Power of Public Health: Social-Media Campaign Salutes Employee Impact

Toni Perling, Senior Communications Officer, Response Crisis Preparedness Unit, CDC Foundation, Atlanta, GA


With support from the U.S. Centers for Disease Control and Prevention (CDC) and the private sector starting in the Spring of 2020, the CDC Foundation activated an emergency response to the pandemic, which included recruiting and hiring more than 4,000 surge staff to assist understaffed public health departments nationwide. Initially dubbed “the COVID-19 Corps,” the program continued under the moniker “Workforce/Vaccine Initiative.”

A special ‘salute’ series spotlighting the impact of these field employees was developed for social media, becoming an important source of pride for the CDC Foundation and the surge staff team and garnering superior engagement numbers.

Program background:

Along with placing field employees with jurisdictions, the CDC Foundation recruited two communications officers to coordinate internal and external messaging and to share the impact of this new program with funders, potential stakeholders, the public health community and the general public.

A social-media series, featuring a branded graphic with a photo of a featured employee and a short post describing their work, was quickly developed to begin showcasing the positive effect these field employees were having on their assigned jurisdictions and communities. These salutes also served to connect these employees, all of whom worked outside the CDC Foundation, and many remotely from their assigned health departments.

What began as COVID-19 Corps Salutes were re-branded as The Power of Public Health, to focus on the connection between the CDC Foundation, its field employees and various health departments.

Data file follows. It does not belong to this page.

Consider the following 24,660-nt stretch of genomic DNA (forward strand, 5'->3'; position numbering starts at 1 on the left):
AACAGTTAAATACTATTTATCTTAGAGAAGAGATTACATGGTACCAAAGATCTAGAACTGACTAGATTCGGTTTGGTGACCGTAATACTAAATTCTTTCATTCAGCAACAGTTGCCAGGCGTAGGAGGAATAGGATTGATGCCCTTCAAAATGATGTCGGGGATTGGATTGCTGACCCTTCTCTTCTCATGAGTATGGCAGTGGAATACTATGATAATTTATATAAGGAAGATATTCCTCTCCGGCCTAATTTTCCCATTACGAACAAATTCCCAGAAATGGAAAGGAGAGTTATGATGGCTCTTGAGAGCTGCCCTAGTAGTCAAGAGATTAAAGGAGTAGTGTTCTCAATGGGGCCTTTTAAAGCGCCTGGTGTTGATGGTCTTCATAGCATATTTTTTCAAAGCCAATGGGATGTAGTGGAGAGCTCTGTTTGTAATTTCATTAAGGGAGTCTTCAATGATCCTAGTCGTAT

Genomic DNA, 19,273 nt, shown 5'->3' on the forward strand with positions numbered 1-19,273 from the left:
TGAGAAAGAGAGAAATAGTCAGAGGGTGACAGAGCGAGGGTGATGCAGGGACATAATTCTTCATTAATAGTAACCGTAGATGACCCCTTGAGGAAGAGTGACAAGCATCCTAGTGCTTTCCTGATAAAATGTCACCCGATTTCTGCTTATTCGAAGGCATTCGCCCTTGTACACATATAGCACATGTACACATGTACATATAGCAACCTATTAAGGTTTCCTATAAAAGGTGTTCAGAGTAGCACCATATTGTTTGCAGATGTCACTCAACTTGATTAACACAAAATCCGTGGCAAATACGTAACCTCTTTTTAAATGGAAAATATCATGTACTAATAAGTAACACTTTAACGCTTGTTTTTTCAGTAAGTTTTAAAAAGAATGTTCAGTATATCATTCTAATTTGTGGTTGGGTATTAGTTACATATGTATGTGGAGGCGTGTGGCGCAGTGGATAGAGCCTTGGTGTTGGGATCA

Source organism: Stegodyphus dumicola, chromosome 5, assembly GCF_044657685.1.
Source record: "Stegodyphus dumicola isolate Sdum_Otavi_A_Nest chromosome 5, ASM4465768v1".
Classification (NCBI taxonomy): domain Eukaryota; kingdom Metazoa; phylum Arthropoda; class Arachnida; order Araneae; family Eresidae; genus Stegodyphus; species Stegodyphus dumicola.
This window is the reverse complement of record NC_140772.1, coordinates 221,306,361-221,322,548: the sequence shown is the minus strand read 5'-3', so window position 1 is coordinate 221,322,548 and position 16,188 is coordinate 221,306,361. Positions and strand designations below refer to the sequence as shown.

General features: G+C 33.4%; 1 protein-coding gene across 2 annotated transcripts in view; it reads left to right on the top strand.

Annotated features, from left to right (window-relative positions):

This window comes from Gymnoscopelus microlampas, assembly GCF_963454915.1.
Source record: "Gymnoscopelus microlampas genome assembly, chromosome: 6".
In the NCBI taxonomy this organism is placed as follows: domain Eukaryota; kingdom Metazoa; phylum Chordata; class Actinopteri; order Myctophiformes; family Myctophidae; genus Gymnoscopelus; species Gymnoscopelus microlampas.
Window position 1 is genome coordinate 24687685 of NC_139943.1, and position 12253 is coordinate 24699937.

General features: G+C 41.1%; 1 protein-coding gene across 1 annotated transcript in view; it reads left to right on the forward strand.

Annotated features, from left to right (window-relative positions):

They were posted to the CDC Foundation’s social accounts on Twitter, Facebook, Instagram and LinkedIn. Eight posts in total were produced over the course of a year.

This series also aided in the workforce development aspect of the initiative by spotlighting the wide range of public health activity related to COVID-19, along with the diversity of the staff itself by geographic location, ethnicity, age and other factors.

Evaluation Methods and Results:

The Foundation’s digital team gathered metrics. Tracked data includes impressions, average reach, engagements, reactions, comments, shares, link clicks and more. The results were better than expected.

During the reporting period of November 2021-December 2022, the Power of Public Health posts were seen 38,899 times and boasted an average engagement rate of 6.1%, significantly higher than the average 1-2% rate for comparable posts. The engagement rate on Facebook measured 8.2%. According to industry leader Sprout Social, the median engagement rate on Facebook is 0.064%.

The campaign’s success is also bolstered by the fact that the traffic was organic and no paid ads were utilized.


Focusing on the personal impact of public-health workers was a successful tool for increasing social media engagement and messaging reach, as well as bolstering team pride and sharing success to partners and external audiences.

Implications for research and/or practice:

A social-media salute series featuring personal perspectives and impact stories of staff is a low-cost method of promoting the activities and successes of a public health organization, while engaging and acknowledging its employees.